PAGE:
Sankrityayan’s erudition did not go unnoticed. As a result, while he was in Russia, he received an offer from Leningrad University to teach. Responding to their call, he taught there for some time, returning to India from Russia in 1950. He later joined Vidyalankar University in Sri Lanka (then Sinhala) as a teacher.

Sankrityayan wrote many books on Buddhism and culture, and even as a self-proclaimed Marxist did not renounce his Buddhist faith. By studying Buddhist texts from Tibet, he did extensive research on Bengali Buddhism and came to see the Buddha’s philosophy as consistent with atheism. As a result, he came to study the original texts of many Buddhist scholars, such as Nagarjuna, Asanga, Vasubandhu, Ratnakirti, and others. Subsequently, he wrote many books on Buddhism and philosophy which are still popular in India’s literary world. Sankrityayan also wrote about 23 books in Pali and Sanskrit, among them Abhidharmakosha, the Khuddakapatha, and the Mahaparinirvana Sutra.

Rahul Sankrityayan. Form goodreads.com

In Sri Lanka, Sankrityayan was given the title “Tripitakacharya.” He was also awarded the title “Sahitya Bachaspati” at the Allahabad Hindi Literary Conference in India for his contribution to Hindi literature. He received honorary doctorates from many universities, including Bhagalpur University. In 1963, the government of India conferred on him the Padma Bhushan award in recognition of his scholarship. Prof. Radha Banerjee Sarkar, head of the East Asia collection at the Indira Gandhi National Centre for Arts, said: 

“One of his major contributions was to turn the lens on the way faiths and cultures interconnected, to attempt for a holistic view of the continent. We have a habit of studying iconographies and histories in isolation, which is why we fail to see the way Buddhism and Hinduism interacted. Rahul was perhaps the first person to give a complete view of this interactive history, through his texts, the travels and the artefacts he brought back.” (Hindustan Times)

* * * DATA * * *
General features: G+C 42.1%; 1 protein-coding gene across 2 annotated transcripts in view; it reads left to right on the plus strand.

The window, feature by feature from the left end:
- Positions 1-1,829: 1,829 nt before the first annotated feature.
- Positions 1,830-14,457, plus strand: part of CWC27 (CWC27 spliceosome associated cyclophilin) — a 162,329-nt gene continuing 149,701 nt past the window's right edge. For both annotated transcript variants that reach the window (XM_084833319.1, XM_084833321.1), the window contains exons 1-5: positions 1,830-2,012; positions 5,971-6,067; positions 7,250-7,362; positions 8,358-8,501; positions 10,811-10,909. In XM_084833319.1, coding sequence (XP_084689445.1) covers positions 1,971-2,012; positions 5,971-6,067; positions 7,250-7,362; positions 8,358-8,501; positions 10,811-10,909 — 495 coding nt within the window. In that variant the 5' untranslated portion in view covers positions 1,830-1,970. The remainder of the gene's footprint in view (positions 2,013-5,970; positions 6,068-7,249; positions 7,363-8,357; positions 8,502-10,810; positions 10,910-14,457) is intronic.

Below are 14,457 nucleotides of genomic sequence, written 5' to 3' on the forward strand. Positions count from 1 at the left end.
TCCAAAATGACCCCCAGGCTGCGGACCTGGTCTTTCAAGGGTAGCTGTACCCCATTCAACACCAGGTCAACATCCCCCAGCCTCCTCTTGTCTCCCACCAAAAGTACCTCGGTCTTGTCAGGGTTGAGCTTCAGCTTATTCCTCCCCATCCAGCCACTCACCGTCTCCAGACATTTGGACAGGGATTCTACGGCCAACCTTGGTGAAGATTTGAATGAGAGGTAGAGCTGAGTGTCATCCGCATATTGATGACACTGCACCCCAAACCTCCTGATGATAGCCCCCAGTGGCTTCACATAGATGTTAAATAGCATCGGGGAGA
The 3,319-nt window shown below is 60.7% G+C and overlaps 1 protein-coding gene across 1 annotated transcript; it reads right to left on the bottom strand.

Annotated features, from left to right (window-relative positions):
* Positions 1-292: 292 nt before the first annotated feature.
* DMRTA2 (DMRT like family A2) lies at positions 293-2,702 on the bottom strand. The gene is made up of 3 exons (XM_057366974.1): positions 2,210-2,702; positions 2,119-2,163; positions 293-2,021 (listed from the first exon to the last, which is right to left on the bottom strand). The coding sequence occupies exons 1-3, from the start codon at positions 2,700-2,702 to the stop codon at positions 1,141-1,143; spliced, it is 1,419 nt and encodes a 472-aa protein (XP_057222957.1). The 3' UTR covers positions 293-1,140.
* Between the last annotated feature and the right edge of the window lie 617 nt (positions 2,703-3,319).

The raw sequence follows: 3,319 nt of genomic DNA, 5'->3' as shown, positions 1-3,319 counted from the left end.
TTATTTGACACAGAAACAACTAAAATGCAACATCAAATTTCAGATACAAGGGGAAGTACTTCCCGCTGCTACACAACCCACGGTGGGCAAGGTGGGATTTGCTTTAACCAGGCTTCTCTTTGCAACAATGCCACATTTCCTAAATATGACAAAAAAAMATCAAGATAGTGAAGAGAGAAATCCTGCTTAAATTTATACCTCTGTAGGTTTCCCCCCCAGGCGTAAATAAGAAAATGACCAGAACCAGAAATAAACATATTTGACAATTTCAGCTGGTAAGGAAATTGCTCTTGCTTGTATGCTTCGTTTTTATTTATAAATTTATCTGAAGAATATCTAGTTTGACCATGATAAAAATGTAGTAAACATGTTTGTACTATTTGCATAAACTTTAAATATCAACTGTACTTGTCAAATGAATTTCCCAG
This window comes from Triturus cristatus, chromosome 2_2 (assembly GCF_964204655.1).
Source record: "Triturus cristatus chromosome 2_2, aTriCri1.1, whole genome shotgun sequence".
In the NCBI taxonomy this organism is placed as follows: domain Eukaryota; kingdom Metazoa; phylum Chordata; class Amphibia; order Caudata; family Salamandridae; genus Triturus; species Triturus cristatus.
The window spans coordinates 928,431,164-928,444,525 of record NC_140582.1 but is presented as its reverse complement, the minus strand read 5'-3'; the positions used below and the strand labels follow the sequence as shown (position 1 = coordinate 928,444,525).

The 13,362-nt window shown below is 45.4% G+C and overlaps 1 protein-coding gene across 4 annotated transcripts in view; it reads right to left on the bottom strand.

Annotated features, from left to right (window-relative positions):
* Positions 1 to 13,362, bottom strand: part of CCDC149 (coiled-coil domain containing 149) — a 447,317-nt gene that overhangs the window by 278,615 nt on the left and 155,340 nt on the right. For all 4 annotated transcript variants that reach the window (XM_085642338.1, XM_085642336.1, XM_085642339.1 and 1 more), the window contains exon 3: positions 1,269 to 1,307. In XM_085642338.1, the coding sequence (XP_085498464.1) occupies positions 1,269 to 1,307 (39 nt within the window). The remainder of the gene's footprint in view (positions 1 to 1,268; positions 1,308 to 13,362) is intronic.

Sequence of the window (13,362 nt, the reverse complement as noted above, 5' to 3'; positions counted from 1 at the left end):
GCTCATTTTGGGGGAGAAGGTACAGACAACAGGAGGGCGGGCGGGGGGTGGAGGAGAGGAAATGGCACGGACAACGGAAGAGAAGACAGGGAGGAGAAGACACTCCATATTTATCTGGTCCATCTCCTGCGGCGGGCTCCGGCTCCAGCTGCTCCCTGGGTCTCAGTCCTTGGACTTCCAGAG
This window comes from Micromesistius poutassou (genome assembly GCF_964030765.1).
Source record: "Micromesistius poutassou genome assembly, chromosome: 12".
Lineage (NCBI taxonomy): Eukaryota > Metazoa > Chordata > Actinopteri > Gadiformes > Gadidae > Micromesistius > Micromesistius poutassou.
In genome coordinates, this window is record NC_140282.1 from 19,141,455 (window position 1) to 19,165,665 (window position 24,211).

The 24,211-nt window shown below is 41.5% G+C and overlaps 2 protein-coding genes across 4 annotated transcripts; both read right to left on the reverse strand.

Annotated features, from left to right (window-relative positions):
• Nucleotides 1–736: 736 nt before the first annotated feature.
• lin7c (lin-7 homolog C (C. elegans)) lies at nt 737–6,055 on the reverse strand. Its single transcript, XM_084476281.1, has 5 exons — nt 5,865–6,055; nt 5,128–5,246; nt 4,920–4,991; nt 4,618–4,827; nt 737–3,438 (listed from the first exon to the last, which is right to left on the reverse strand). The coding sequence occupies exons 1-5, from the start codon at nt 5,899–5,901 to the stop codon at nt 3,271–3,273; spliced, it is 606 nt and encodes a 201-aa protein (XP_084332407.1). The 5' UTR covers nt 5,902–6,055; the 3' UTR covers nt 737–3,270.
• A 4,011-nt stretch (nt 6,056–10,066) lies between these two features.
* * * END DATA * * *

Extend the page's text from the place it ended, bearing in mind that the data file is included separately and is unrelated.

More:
Toward the end of his life, Sankrityayan suffered from chronic illness. He was said to have suffered from diabetes for some time and later developed amnesia. He was treated at a hospital in Calcutta to restore his memory, and was later taken to Moscow for further treatment after his condition did not improve. Seven months in Moscow did not help, and was brought back to India on 23 March 1963. On 14 April 1963, he passed away at Eden Hospital, Darjeeling, at the age of 70.

Sankrityayan was initiated into a traditional religious culture and received education under many teachers and monks. However, he had a humanist and modernizing attitude that served him well as a pioneering writer and scholar. He studied almost all the religious literature of India and ultimately settled on Buddhism as his life’s vocation. Such was his devotion that his very name was a reminder of his personal faith: “Rahul Sankrityayan.” With more than 150 books attributed to his authorship, editorship, and translation, it will be supremely difficult to find another like him in the 21st century.

See more 

The versatile genius of Rahul Sankrityayan (Hindustan Times
Rahul Sankrityayan’s Work on Caste Is Necessary But Also Invokes Questions of Dalit Agency (The Wire)